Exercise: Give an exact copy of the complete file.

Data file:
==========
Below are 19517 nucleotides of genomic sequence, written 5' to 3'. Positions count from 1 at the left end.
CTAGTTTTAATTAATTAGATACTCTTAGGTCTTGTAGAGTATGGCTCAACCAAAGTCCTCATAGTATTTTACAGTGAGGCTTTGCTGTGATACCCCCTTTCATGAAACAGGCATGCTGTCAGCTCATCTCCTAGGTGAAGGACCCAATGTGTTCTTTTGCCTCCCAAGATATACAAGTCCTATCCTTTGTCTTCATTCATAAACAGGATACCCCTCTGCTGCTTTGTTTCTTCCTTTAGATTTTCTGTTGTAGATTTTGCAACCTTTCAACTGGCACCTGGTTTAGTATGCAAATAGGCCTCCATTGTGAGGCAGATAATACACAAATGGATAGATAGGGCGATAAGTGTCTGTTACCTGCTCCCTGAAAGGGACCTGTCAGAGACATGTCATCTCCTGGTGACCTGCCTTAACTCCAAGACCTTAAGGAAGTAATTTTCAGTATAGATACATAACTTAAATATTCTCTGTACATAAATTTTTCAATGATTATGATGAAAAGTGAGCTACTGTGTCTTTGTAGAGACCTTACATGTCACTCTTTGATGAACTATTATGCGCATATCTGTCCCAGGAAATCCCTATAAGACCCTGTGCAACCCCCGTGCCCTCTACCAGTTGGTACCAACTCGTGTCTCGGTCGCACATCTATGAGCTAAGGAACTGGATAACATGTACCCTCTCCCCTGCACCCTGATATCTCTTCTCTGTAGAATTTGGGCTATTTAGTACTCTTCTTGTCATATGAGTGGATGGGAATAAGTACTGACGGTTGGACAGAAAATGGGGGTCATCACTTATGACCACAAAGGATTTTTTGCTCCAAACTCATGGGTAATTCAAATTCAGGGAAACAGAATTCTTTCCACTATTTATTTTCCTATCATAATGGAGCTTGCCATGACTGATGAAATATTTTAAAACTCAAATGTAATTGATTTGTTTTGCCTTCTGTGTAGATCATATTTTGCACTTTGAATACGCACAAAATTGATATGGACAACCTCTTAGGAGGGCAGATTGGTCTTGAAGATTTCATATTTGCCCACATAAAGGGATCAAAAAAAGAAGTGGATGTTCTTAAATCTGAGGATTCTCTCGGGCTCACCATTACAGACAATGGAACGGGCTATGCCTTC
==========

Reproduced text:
Below are 19517 nucleotides of genomic sequence, written 5' to 3'. Positions count from 1 at the left end.
CTAGTTTTAATTAATTAGATACTCTTAGGTCTTGTAGAGTATGGCTCAACCAAAGTCCTCATAGTATTTTACAGTGAGGCTTTGCTGTGATACCCCCTTTCATGAAACAGGCATGCTGTCAGCTCATCTCCTAGGTGAAGGACCCAATGTGTTCTTTTGCCTCCCAAGATATACAAGTCCTATCCTTTGTCTTCATTCATAAACAGGATACCCCTCTGCTGCTTTGTTTCTTCCTTTAGATTTTCTGTTGTAGATTTTGCAACCTTTCAACTGGCACCTGGTTTAGTATGCAAATAGGCCTCCATTGTGAGGCAGATAATACACAAATGGATAGATAGGGCGATAAGTGTCTGTTACCTGCTCCCTGAAAGGGACCTGTCAGAGACATGTCATCTCCTGGTGACCTGCCTTAACTCCAAGACCTTAAGGAAGTAATTTTCAGTATAGATACATAACTTAAATATTCTCTGTACATAAATTTTTCAATGATTATGATGAAAAGTGAGCTACTGTGTCTTTGTAGAGACCTTACATGTCACTCTTTGATGAACTATTATGCGCATATCTGTCCCAGGAAATCCCTATAAGACCCTGTGCAACCCCCGTGCCCTCTACCAGTTGGTACCAACTCGTGTCTCGGTCGCACATCTATGAGCTAAGGAACTGGATAACATGTACCCTCTCCCCTGCACCCTGATATCTCTTCTCTGTAGAATTTGGGCTATTTAGTACTCTTCTTGTCATATGAGTGGATGGGAATAAGTACTGACGGTTGGACAGAAAATGGGGGTCATCACTTATGACCACAAAGGATTTTTTGCTCCAAACTCATGGGTAATTCAAATTCAGGGAAACAGAATTCTTTCCACTATTTATTTTCCTATCATAATGGAGCTTGCCATGACTGATGAAATATTTTAAAACTCAAATGTAATTGATTTGTTTTGCCTTCTGTGTAGATCATATTTTGCACTTTGAATACGCACAAAATTGATATGGACAACCTCTTAGGAGGGCAGATTGGTCTTGAAGATTTCATATTTGCCCACATAAAGGGATCAAAAAAAGAAGTGGATGTTCTTAAATCTGAGGATTCTCTCGGGCTCACCATTACAGACAATGGAACGGGCTATGCCTTC